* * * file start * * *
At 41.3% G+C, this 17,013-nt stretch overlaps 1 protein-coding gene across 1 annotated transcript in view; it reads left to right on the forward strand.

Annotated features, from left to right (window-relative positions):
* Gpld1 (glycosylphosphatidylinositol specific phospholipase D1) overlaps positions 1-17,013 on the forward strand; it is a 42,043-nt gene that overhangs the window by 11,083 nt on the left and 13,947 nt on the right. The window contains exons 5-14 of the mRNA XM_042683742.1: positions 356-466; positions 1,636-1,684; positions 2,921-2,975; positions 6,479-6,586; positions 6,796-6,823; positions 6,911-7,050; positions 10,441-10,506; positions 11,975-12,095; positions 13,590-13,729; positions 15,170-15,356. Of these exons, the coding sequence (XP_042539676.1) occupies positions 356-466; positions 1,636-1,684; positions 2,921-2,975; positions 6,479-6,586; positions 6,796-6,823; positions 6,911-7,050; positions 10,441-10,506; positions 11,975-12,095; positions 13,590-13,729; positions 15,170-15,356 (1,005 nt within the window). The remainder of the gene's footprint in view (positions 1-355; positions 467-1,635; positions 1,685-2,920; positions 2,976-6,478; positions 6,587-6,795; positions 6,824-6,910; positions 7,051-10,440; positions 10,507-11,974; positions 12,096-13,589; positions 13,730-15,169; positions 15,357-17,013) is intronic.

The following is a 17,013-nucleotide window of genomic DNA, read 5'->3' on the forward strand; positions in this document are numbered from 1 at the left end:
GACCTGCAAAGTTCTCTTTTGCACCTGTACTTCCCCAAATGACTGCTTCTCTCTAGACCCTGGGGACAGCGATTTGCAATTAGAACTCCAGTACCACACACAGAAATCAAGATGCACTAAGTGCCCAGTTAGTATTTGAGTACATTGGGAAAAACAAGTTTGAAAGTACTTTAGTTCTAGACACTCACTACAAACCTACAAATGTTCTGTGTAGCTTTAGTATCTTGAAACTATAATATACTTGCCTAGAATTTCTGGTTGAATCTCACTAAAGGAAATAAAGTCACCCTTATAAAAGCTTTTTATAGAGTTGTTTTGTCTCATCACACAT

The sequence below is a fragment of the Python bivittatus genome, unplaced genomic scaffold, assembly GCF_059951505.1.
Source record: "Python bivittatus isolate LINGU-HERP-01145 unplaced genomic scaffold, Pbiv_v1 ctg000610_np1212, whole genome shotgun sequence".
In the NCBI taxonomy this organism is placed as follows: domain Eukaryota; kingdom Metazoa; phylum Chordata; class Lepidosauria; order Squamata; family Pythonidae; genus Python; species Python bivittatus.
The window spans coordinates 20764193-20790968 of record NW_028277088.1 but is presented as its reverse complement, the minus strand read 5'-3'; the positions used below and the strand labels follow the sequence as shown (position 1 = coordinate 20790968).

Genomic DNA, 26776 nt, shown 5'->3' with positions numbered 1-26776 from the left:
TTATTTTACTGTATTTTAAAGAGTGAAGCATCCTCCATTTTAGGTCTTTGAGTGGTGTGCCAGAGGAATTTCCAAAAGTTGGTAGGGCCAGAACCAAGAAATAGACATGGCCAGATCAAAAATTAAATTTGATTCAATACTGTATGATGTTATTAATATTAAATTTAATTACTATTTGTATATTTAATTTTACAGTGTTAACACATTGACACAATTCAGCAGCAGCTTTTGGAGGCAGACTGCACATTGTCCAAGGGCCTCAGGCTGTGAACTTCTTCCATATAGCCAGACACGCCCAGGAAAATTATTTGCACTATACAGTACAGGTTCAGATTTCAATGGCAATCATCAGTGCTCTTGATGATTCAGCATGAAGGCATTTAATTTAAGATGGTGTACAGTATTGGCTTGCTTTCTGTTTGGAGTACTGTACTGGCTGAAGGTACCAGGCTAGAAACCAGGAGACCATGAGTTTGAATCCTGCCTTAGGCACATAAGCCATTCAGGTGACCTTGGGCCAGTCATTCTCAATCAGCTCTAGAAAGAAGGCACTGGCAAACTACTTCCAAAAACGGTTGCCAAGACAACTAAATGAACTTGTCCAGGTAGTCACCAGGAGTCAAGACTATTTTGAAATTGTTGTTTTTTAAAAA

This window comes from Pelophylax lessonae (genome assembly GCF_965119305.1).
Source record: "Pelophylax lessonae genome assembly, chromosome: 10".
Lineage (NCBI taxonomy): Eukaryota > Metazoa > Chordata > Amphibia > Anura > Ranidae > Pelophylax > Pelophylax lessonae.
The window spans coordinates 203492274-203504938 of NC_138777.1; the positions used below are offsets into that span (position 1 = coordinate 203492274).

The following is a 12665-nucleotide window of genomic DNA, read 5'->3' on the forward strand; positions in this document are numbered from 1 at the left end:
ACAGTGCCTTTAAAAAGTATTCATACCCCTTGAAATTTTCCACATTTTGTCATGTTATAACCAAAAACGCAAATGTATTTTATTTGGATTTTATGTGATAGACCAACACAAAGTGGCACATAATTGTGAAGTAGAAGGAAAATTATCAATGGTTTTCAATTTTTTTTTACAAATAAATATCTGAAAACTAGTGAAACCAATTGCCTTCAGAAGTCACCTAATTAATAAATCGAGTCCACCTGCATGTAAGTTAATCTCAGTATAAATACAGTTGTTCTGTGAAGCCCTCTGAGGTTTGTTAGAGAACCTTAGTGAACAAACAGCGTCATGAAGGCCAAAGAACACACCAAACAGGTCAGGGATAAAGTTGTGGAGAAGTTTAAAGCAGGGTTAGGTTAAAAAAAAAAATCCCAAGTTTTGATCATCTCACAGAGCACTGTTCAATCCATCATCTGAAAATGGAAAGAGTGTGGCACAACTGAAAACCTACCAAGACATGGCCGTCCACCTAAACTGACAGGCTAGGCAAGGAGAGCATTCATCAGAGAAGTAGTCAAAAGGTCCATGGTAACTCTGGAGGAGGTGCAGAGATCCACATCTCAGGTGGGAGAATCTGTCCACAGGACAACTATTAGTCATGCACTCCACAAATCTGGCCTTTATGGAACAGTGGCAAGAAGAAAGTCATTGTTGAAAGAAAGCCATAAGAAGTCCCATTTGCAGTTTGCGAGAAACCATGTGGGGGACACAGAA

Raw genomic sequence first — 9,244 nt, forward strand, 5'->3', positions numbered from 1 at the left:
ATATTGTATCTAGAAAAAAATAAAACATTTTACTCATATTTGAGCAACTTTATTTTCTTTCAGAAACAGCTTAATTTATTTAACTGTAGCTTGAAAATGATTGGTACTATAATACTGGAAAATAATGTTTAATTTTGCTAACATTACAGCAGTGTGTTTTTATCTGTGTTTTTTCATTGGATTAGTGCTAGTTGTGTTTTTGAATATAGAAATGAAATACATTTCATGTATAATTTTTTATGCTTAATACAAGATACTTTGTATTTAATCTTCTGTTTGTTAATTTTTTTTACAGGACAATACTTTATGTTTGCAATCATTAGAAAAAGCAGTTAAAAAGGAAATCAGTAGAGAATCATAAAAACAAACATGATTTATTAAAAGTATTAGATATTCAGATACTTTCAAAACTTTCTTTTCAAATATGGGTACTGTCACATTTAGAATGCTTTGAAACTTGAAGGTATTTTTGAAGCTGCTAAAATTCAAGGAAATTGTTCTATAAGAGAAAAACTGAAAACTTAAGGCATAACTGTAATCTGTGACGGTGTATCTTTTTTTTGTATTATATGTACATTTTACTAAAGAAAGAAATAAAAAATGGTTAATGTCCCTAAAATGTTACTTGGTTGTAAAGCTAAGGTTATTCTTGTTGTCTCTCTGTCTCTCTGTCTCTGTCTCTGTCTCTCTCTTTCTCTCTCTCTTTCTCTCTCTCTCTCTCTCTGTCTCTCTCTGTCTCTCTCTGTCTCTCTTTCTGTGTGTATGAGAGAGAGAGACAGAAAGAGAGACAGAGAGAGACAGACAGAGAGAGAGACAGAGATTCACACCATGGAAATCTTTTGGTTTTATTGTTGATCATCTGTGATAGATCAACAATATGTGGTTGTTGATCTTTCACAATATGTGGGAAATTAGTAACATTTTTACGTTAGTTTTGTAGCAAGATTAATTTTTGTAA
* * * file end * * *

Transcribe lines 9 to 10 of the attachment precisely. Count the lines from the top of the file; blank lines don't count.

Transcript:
The window spans coordinates 20764193-20790968 of record NW_028277088.1 but is presented as its reverse complement, the minus strand read 5'-3'; the positions used below and the strand labels follow the sequence as shown (position 1 = coordinate 20790968).

Genomic DNA, 26776 nt, shown 5'->3' with positions numbered 1-26776 from the left: